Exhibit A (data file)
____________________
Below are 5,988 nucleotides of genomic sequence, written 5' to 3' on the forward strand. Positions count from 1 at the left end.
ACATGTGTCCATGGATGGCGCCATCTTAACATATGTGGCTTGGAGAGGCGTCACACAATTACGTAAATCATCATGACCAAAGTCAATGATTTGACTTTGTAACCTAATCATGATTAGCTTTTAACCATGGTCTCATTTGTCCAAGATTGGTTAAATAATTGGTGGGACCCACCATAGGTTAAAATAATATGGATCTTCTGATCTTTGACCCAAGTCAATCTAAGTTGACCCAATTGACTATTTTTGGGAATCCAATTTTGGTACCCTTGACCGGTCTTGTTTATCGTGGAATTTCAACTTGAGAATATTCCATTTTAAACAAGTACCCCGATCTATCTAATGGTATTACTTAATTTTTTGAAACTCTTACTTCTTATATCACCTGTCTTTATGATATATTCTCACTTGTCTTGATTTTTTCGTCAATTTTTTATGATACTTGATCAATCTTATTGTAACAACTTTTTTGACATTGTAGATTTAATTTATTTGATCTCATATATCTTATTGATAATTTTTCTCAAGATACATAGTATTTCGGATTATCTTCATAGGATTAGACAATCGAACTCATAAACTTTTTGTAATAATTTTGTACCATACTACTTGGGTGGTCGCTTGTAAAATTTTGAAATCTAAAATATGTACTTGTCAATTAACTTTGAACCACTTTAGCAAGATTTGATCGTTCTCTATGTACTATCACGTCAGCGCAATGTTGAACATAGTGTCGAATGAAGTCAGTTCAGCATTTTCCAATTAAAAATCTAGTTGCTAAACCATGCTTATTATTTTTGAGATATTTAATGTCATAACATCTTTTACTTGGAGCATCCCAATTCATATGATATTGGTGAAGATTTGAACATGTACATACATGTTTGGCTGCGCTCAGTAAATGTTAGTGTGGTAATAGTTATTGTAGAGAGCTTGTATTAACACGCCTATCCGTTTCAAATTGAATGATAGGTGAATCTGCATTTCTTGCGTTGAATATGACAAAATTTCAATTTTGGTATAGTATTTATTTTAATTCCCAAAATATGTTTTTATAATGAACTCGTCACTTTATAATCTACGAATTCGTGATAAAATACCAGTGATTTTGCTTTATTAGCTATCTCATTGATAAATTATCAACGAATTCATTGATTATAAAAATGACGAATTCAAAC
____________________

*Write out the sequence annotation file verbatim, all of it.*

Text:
Below are 5,988 nucleotides of genomic sequence, written 5' to 3' on the forward strand. Positions count from 1 at the left end.
ACATGTGTCCATGGATGGCGCCATCTTAACATATGTGGCTTGGAGAGGCGTCACACAATTACGTAAATCATCATGACCAAAGTCAATGATTTGACTTTGTAACCTAATCATGATTAGCTTTTAACCATGGTCTCATTTGTCCAAGATTGGTTAAATAATTGGTGGGACCCACCATAGGTTAAAATAATATGGATCTTCTGATCTTTGACCCAAGTCAATCTAAGTTGACCCAATTGACTATTTTTGGGAATCCAATTTTGGTACCCTTGACCGGTCTTGTTTATCGTGGAATTTCAACTTGAGAATATTCCATTTTAAACAAGTACCCCGATCTATCTAATGGTATTACTTAATTTTTTGAAACTCTTACTTCTTATATCACCTGTCTTTATGATATATTCTCACTTGTCTTGATTTTTTCGTCAATTTTTTATGATACTTGATCAATCTTATTGTAACAACTTTTTTGACATTGTAGATTTAATTTATTTGATCTCATATATCTTATTGATAATTTTTCTCAAGATACATAGTATTTCGGATTATCTTCATAGGATTAGACAATCGAACTCATAAACTTTTTGTAATAATTTTGTACCATACTACTTGGGTGGTCGCTTGTAAAATTTTGAAATCTAAAATATGTACTTGTCAATTAACTTTGAACCACTTTAGCAAGATTTGATCGTTCTCTATGTACTATCACGTCAGCGCAATGTTGAACATAGTGTCGAATGAAGTCAGTTCAGCATTTTCCAATTAAAAATCTAGTTGCTAAACCATGCTTATTATTTTTGAGATATTTAATGTCATAACATCTTTTACTTGGAGCATCCCAATTCATATGATATTGGTGAAGATTTGAACATGTACATACATGTTTGGCTGCGCTCAGTAAATGTTAGTGTGGTAATAGTTATTGTAGAGAGCTTGTATTAACACGCCTATCCGTTTCAAATTGAATGATAGGTGAATCTGCATTTCTTGCGTTGAATATGACAAAATTTCAATTTTGGTATAGTATTTATTTTAATTCCCAAAATATGTTTTTATAATGAACTCGTCACTTTATAATCTACGAATTCGTGATAAAATACCAGTGATTTTGCTTTATTAGCTATCTCATTGATAAATTATCAACGAATTCATTGATTATAAAAATGACGAATTCAAAC